In 1997, the United Nations General Assembly declared June 26 as the International Day in Support of Victims of Torture, a day to commemorate those who have suffered mercilessly at the hands of their captors. It serves as a reminder that, according to international law, torture is a crime. The act of torture, which is oftentimes associated with physical pain inflicted against one’s will, in reality, extends beyond the body and bears damaging consequences to the mind. The physical pain of torture may subside, but the mental effects, such as nightmares, panic attacks, and depression are lasting. The survivors of this inhumane physical coercion must endure the consequences for the rest of their lives.

Torture tactics are frequently used on prisoners of war (POWs) in an attempt to “break” the enemy. Among other perpetrators, governments employ torture tactics in order to obtain important intelligence that informs operations against their enemies. However, many governments fail to consider the ineffectuality of torture in extracting information. According to Shane O’Mara, a Professor of Experimental Brain Research at Trinity College, torture stressors such as sleep deprivation, starvation, fear, etc. “create problems for memory, mood, and thinking, and sufferers predictably produce information that is deeply unreliable—and, for intelligence purposes even counterproductive.” In other words, torture is not only cruel but also inoperable. Therefore, it is imperative that governments be held accountable for their illegal actions and abstain from future abuses.

In 1965, Admiral James Bond Stockdale, one of the most famous United States prisoners of war, had his plane shot down in Vietnam and was captured by the Vietnamese army. From that day forward, he endured relentless physical and mental torture. The anguish proved so extreme that he attempted suicide to end his abuse. Upon his return home, Stockdale was returned home after eight grueling years in the prisoner camps. He opened up to the nation about the atrocities he and many others had to endure. He provided examples of Vietnamese torture techniques such as starvation, sleep deprivation, and demanding tasks which exhausted the body and the mind.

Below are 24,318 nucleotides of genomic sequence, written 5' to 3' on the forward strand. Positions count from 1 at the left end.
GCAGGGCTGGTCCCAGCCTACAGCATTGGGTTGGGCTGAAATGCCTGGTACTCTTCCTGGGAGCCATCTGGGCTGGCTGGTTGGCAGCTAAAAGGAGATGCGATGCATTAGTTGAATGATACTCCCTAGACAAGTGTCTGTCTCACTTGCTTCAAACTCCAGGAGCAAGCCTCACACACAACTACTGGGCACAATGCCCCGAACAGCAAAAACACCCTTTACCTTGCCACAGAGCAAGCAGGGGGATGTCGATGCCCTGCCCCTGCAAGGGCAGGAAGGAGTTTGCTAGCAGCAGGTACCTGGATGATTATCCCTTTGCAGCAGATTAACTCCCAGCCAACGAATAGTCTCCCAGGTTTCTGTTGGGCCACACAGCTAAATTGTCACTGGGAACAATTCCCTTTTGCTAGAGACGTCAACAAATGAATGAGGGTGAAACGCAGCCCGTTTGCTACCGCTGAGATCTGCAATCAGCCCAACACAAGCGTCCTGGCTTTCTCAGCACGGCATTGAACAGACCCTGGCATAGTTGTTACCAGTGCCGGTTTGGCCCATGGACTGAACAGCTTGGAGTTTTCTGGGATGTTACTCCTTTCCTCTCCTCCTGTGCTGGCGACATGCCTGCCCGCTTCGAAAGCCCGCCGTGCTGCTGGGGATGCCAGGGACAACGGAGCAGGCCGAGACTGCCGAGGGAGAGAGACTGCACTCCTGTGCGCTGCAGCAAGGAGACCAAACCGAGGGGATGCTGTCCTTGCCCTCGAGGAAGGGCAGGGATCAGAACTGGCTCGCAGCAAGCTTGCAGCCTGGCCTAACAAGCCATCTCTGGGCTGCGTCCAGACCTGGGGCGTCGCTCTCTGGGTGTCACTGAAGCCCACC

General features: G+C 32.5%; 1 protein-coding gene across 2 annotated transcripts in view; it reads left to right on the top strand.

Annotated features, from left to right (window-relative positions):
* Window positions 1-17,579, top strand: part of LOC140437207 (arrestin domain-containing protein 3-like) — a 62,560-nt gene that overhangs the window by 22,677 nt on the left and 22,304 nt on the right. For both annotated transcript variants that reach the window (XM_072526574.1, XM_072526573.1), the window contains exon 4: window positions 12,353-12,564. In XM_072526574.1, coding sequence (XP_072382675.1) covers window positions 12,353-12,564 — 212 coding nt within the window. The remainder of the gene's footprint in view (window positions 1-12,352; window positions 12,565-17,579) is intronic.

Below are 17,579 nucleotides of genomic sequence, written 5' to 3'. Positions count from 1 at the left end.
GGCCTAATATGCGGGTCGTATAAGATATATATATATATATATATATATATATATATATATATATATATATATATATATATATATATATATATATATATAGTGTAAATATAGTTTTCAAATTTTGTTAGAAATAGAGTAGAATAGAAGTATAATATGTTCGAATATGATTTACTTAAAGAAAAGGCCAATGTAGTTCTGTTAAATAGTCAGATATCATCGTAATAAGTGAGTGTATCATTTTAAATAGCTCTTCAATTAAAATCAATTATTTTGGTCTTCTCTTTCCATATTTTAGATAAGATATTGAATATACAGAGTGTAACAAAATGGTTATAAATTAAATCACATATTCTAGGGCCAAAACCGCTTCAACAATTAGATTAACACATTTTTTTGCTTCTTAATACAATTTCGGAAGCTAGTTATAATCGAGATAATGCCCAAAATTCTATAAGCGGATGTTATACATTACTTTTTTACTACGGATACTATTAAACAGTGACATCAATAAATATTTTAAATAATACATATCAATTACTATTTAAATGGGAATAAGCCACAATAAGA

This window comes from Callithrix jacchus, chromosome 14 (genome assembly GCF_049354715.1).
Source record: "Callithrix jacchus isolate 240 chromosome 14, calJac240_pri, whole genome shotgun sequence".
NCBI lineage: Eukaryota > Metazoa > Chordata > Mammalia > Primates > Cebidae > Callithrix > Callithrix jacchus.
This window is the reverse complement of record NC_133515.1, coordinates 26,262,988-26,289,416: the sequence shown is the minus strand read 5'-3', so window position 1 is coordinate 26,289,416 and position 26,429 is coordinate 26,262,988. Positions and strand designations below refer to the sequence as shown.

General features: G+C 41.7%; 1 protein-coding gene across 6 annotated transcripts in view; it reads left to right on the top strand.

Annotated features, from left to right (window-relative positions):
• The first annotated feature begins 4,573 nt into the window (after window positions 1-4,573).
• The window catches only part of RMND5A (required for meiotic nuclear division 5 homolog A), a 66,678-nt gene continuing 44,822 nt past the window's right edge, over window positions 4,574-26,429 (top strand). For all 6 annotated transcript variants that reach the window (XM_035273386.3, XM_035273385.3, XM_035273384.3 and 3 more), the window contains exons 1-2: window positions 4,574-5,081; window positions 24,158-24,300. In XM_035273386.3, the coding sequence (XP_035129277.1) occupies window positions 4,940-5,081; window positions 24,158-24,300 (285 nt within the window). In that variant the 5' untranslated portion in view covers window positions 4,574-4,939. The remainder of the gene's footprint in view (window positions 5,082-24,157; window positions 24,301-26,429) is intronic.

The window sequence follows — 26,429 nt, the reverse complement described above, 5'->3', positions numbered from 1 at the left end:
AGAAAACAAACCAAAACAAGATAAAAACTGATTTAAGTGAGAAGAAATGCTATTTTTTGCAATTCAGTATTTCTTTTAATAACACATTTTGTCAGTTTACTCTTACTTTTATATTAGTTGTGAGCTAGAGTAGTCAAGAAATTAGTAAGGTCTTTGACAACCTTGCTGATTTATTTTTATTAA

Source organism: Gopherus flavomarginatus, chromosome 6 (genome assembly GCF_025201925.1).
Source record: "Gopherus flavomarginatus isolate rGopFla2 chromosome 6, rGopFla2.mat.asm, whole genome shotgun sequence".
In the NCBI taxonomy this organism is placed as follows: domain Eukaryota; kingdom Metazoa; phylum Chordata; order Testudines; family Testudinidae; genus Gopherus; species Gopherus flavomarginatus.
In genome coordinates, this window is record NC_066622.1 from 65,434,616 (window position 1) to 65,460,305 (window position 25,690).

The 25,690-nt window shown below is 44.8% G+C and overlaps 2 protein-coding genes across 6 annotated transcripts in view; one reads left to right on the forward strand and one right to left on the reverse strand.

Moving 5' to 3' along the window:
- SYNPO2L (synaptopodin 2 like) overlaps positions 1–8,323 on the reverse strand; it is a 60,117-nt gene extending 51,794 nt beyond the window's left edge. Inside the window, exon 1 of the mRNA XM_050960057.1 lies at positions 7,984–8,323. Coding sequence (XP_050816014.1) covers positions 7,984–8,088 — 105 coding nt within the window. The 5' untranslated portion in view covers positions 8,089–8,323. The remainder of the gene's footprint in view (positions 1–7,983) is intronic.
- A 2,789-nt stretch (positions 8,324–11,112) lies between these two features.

Stockdale was held with ten other prisoners. The group, called the “Alcatraz eleven” or the “Alcatraz gang”, suffered through years of solitary confinement. They were often forced against their will to sign false confessions, which were broadcasted to the American public. These forced confessions were designed to break the prisoners’ morale and aid the Vietnamese attempts to portray the American government as the enemy. Despite the odds, the group of prisoners bonded and encouraged one another to stay strong, and all but one survived and returned to the U.S. as heroes.

However, the United States is not innocent in this issue. Guantanamo Bay is seen as a highly contentious issue in the American discourse on torture. Some have deemed the detention camp a “stain on the moral fabric of America,” and many accounts of the events that have transpired there are further proof that torture is inhumane and should be eradicated. Former Deputy National Security Adviser, Ben Rhodes stated, “There is no question that these tactics were entirely inconsistent with our values as Americans, and their consequences present lasting challenges for us as a country and for the individuals involved.”

Investigation into the practices utilized at Guantanamo Bay have revealed that prisoners were subjected to rectal feeding, waterboarding, stress positions, strict confinement, humiliation tactics such as the “human mop”, physical abuse, threats of sexual assault, and sleep deprivation. These tactics inflicted lasting psychological damage to the prisoners, some whom were wrongfully detained and tortured, and only later found innocent of wrongdoing. These lingering feelings of humiliation result in lasting mood disorders and living life in constant fear.

No person should endure inhumane treatment. At Grieboski Global Strategies we understand the gravity of national security and appreciate the importance of interrogation. Nonetheless, we believe that nations and foreign relations are stronger and more secure when individuals—regardless of the extent of a crime or perceived threat—are treated lawfully. Every human is entitled to certain rights as specified by the Universal Declaration of Human Rights, which includes Article five, that states, “No one shall be subjected to torture or to cruel, inhuman or degrading treatment or punishment.”

The memoirs of the American POWs in Vietnam and the prisoners in Guantanamo serve as a reminder that a nation can play the role of oppressor as well as victim. June 26th prompts nations to stop this dangerous, degrading cycle. Torture strips the prisoners as well as the oppressors of their compassion and empathy, the very qualities that make us human. Let us remember today those who have suffered and continue to suffer because of the crimes of their tormentors. Let us continue to oppose the torturous treatment of our fellow neighbors.